Tuesday, June 8, 2010
He rescued downed American pilots in Vietnam and later helped make St. Paul one of the largest immigrant centers for Hmong refugees fleeing southeast Asia.
After helping rescue downed American pilots during the Vietnam War, Shoua Vang brought his family to St. Paul and was instrumental in helping thousands of fellow Hmong settle in Minnesota.
Vang worked for more than 20 years as an interpreter and caseworker at the International Institute of Minnesota, helping settle more than 10,000 Hmong, said executive director John Borden, who worked with him.
Vang, 65, died Friday at his Hugo farm from a recent stroke and other ailments.
"He was an extraordinary connection for the Hmong community and the host community of St. Paul and Minnesota, because we learned so much from him," said George Latimer, who was St. Paul's mayor during the heavy Hmong migration of the 1980s. He said Vang played a major role in helping St. Paul gain one of the nation's largest Hmong populations.
"He had a wonderful ability to communicate, with limited language facility, with the host community -- so people had great trust in him," Latimer added. "He was a real bridge builder for the incoming community."
Borden started at the institute about a month after Vang was hired in 1978, and together they developed the Hmong resettlement program.
"He had a key role in resettlement. He did a lot of outreach to the Hmong community," Borden said. He said Vang worked tirelessly to make sure that Hmong refugees found housing, jobs and social services, and sometimes delivered 40-pound bags of rice to feed them. Vang also told Hmong how to file papers to bring family members here from Laos.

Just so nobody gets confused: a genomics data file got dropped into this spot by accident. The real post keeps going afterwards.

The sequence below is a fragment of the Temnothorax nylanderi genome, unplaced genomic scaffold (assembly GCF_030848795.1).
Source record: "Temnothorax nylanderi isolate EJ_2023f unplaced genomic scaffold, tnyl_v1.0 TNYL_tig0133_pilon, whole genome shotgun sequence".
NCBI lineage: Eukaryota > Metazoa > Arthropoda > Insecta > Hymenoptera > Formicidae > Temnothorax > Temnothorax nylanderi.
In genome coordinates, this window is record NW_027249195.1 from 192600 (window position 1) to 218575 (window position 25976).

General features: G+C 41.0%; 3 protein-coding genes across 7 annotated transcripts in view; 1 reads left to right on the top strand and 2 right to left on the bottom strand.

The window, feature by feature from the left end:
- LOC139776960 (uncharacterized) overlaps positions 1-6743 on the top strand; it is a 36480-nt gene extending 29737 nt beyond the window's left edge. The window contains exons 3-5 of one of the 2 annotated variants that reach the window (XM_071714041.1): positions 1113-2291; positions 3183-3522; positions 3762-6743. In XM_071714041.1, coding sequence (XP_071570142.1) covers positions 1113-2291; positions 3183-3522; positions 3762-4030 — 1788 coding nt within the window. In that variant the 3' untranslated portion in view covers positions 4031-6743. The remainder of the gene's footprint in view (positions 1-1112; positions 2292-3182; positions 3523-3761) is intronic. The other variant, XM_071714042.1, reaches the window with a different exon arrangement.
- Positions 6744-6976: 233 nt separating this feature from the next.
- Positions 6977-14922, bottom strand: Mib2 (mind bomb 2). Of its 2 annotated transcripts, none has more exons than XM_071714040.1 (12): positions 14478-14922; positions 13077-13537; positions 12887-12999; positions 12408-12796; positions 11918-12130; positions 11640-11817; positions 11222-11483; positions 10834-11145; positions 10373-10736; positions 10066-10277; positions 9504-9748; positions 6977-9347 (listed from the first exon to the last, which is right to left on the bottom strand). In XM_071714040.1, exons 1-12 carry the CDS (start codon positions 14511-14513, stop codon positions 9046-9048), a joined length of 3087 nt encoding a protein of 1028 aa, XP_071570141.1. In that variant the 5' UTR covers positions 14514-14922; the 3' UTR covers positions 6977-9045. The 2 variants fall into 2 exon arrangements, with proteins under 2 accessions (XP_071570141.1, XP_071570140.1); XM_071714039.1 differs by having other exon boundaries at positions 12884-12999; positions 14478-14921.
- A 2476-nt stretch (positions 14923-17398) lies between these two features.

"He had a real charming personality," Borden said. "He was about 4-foot-10 and had a huge smile. Kids were drawn to him. He was a very kindly person." As a former major in the Royal Laotian Army, Vang had connections to Gen. Pao Vang, a revered Hmong leader, and that contact made Shoua Vang "a magnet for other Hmong in the Twin Cities," Borden said.
In fact, when the institute wanted to disperse the concentration of Hmong in St. Paul, it opened an office in north Minneapolis and stationed Vang there several days a week. Hmong immigrants began settling near that office, Borden said.
According to Borden, one of his sayings was: "Americans always want to push paper, not people. My job is to push people."
Youa Her said her father bought a Hugo farm in the 1980s for use by members of his clan. He continued to raise chickens and crops on the 70-plus-acre farm after he retired because of diabetes and health problems around 2001. She said he regretted having spent so little time with his six children when they were growing up but spent lots of time with his grandchildren, who loved going to his farm.
Her father was a charismatic person who liked helping people and who inspired her to move from a business job into one serving people, including working on a nursing degree, said Her, of Woodbury.
She added: "His legacy to me was one of endurance. It was about overcoming obstacles and hardships and becoming a better person during the process. It was also about helping others and raising them up so that they could have a chance at a better life."
In addition to his daughter Youa Her, Vang is survived by his wife, Mee Xiong, two sons, Nhia of Hugo and Kou of St. Paul, three other daughters, Jou Xiong of Dacula, Ga.; Mae Kirby of St. Paul and Plua Vang of Hugo; two brothers, Peng and Kou, both of St. Paul; a sister, Mao of St. Paul, and seven grandchildren.
A traditional Hmong funeral, open to all, will be held from July 2 through the morning of July 5 at Legacy Funeral Home, 255 Eaton St., St. Paul.